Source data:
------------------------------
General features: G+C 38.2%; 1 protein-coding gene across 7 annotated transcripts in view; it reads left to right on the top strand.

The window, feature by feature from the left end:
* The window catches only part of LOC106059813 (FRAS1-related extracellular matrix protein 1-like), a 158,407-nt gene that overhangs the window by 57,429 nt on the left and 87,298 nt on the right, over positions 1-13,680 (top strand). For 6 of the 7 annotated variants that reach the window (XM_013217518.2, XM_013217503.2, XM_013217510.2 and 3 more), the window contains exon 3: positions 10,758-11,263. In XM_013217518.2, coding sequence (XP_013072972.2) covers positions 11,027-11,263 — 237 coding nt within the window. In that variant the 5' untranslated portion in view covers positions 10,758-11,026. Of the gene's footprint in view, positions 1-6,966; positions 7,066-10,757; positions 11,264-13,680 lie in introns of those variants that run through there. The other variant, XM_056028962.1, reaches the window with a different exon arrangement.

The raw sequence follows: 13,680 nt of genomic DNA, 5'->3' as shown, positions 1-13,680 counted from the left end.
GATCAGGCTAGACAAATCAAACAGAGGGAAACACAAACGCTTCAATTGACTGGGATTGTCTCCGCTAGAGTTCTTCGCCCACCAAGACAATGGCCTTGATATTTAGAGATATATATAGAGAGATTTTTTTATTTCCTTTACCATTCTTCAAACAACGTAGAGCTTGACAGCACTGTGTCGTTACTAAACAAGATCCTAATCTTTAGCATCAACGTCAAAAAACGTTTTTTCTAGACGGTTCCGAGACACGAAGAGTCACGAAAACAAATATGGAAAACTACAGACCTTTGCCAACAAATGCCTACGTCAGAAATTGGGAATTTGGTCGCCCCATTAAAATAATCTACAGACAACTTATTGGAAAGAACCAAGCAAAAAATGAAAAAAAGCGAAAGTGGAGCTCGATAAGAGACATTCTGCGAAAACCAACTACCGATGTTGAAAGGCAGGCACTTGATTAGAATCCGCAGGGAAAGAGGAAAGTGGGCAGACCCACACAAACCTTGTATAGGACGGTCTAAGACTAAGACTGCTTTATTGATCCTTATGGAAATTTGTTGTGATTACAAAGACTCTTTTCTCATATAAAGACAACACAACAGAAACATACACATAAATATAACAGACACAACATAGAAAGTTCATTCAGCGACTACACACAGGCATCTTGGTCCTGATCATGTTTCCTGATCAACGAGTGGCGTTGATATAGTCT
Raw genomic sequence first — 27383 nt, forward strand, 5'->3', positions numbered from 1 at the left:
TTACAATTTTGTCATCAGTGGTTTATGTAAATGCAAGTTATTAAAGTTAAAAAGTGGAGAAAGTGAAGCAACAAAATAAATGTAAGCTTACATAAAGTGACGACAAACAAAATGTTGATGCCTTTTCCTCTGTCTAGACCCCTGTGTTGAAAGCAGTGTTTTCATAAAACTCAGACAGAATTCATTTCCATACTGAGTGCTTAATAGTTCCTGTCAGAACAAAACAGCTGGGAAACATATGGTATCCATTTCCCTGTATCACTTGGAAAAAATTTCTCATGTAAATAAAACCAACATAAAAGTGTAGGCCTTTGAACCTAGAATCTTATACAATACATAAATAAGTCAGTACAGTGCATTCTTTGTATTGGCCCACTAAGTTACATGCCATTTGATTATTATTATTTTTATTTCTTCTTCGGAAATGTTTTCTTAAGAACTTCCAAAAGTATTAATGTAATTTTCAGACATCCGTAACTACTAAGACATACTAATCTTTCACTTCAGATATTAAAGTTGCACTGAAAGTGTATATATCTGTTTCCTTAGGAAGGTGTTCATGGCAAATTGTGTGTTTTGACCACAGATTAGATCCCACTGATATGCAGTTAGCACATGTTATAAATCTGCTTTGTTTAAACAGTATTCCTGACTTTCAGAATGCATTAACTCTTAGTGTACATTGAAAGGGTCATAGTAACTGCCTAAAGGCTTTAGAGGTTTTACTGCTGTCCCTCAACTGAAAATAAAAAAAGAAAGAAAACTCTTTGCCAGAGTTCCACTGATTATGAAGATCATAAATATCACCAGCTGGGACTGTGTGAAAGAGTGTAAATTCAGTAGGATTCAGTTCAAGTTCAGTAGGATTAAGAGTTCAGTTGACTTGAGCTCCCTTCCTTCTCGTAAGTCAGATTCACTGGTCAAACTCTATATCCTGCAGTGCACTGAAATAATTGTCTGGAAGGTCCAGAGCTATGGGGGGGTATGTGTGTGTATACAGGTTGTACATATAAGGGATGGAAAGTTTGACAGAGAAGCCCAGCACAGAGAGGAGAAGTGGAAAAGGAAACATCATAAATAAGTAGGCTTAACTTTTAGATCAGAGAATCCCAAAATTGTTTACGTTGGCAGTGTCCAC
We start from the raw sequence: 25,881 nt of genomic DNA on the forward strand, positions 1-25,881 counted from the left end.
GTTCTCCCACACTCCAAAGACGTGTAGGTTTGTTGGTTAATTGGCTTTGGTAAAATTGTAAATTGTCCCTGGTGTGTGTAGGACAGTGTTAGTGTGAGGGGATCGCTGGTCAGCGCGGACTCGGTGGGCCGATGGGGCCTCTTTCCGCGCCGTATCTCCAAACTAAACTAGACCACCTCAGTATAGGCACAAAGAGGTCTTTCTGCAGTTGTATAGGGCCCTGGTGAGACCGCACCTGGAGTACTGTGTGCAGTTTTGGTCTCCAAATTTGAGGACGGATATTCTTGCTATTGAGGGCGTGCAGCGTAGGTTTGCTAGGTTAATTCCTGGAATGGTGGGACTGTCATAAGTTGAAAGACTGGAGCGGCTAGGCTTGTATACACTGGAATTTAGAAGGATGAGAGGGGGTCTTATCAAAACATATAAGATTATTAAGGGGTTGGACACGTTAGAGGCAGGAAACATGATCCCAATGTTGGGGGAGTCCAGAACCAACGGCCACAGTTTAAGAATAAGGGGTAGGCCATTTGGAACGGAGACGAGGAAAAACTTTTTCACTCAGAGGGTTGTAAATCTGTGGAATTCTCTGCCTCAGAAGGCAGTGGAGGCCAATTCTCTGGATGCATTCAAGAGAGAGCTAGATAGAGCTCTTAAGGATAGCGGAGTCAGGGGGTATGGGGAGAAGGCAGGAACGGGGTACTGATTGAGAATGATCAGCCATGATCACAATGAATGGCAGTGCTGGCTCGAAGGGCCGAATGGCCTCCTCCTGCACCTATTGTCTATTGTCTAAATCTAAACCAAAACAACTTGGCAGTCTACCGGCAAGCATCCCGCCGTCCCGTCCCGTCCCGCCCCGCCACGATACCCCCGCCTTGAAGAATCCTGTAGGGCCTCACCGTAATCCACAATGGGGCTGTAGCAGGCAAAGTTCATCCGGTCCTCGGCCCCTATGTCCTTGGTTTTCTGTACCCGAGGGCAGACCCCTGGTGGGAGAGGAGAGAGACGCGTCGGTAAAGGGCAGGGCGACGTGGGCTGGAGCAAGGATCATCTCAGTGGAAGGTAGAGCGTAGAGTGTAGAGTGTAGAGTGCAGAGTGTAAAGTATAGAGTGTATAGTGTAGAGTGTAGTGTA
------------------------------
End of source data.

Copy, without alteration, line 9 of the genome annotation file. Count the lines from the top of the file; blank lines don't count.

GTTCTCCCACACTCCAAAGACGTGTAGGTTTGTTGGTTAATTGGCTTTGGTAAAATTGTAAATTGTCCCTGGTGTGTGTAGGACAGTGTTAGTGTGAGGGGATCGCTGGTCAGCGCGGACTCGGTGGGCCGATGGGGCCTCTTTCCGCGCCGTATCTCCAAACTAAACTAGACCACCTCAGTATAGGCACAAAGAGGTCTTTCTGCAGTTGTATAGGGCCCTGGTGAGACCGCACCTGGAGTACTGTGTGCAGTTTTGGTCTCCAAATTTGAGGACGGATATTCTTGCTATTGAGGGCGTGCAGCGTAGGTTTGCTAGGTTAATTCCTGGAATGGTGGGACTGTCATAAGTTGAAAGACTGGAGCGGCTAGGCTTGTATACACTGGAATTTAGAAGGATGAGAGGGGGTCTTATCAAAACATATAAGATTATTAAGGGGTTGGACACGTTAGAGGCAGGAAACATGATCCCAATGTTGGGGGAGTCCAGAACCAACGGCCACAGTTTAAGAATAAGGGGTAGGCCATTTGGAACGGAGACGAGGAAAAACTTTTTCACTCAGAGGGTTGTAAATCTGTGGAATTCTCTGCCTCAGAAGGCAGTGGAGGCCAATTCTCTGGATGCATTCAAGAGAGAGCTAGATAGAGCTCTTAAGGATAGCGGAGTCAGGGGGTATGGGGAGAAGGCAGGAACGGGGTACTGATTGAGAATGATCAGCCATGATCACAATGAATGGCAGTGCTGGCTCGAAGGGCCGAATGGCCTCCTCCTGCACCTATTGTCTATTGTCTAAATCTAAACCAAAACAACTTGGCAGTCTACCGGCAAGCATCCCGCCGTCCCGTCCCGTCCCGCCCCGCCACGATACCCCCGCCTTGAAGAATCCTGTAGGGCCTCACCGTAATCCACAATGGGGCTGTAGCAGGCAAAGTTCATCCGGTCCTCGGCCCCTATGTCCTTGGTTTTCTGTACCCGAGGGCAGACCCCTGGTGGGAGAGGAGAGAGACGCGTCGGTAAAGGGCAGGGCGACGTGGGCTGGAGCAAGGATCATCTCAGTGGAAGGTAGAGCGTAGAGTGTAGAGTGTAGAGTGCAGAGTGTAAAGTATAGAGTGTATAGTGTAGAGTGTAGTGTA